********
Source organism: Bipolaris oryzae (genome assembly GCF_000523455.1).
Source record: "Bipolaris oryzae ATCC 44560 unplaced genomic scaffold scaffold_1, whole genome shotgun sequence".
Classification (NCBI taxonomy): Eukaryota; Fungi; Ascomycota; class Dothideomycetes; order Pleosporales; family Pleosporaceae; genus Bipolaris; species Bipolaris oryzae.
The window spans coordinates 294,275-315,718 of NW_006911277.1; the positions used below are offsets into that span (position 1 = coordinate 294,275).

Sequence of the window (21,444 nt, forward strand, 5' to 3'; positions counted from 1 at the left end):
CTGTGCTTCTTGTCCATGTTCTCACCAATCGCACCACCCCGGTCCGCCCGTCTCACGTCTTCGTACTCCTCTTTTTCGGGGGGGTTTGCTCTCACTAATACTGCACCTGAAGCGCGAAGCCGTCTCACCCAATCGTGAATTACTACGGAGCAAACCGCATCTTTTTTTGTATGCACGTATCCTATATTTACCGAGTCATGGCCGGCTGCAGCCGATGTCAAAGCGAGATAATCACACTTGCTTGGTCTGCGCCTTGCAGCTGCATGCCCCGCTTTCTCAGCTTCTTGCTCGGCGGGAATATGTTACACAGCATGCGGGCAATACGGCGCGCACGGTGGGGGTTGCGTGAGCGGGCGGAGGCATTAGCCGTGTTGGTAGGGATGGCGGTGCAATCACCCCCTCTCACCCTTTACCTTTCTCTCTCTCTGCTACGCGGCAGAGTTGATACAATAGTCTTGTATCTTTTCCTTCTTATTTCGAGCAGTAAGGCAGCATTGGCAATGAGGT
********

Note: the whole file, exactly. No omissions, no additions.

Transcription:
Source organism: Bipolaris oryzae (genome assembly GCF_000523455.1).
Source record: "Bipolaris oryzae ATCC 44560 unplaced genomic scaffold scaffold_1, whole genome shotgun sequence".
Classification (NCBI taxonomy): Eukaryota; Fungi; Ascomycota; class Dothideomycetes; order Pleosporales; family Pleosporaceae; genus Bipolaris; species Bipolaris oryzae.
The window spans coordinates 294,275-315,718 of NW_006911277.1; the positions used below are offsets into that span (position 1 = coordinate 294,275).

Sequence of the window (21,444 nt, forward strand, 5' to 3'; positions counted from 1 at the left end):
CTGTGCTTCTTGTCCATGTTCTCACCAATCGCACCACCCCGGTCCGCCCGTCTCACGTCTTCGTACTCCTCTTTTTCGGGGGGGTTTGCTCTCACTAATACTGCACCTGAAGCGCGAAGCCGTCTCACCCAATCGTGAATTACTACGGAGCAAACCGCATCTTTTTTTGTATGCACGTATCCTATATTTACCGAGTCATGGCCGGCTGCAGCCGATGTCAAAGCGAGATAATCACACTTGCTTGGTCTGCGCCTTGCAGCTGCATGCCCCGCTTTCTCAGCTTCTTGCTCGGCGGGAATATGTTACACAGCATGCGGGCAATACGGCGCGCACGGTGGGGGTTGCGTGAGCGGGCGGAGGCATTAGCCGTGTTGGTAGGGATGGCGGTGCAATCACCCCCTCTCACCCTTTACCTTTCTCTCTCTCTGCTACGCGGCAGAGTTGATACAATAGTCTTGTATCTTTTCCTTCTTATTTCGAGCAGTAAGGCAGCATTGGCAATGAGGT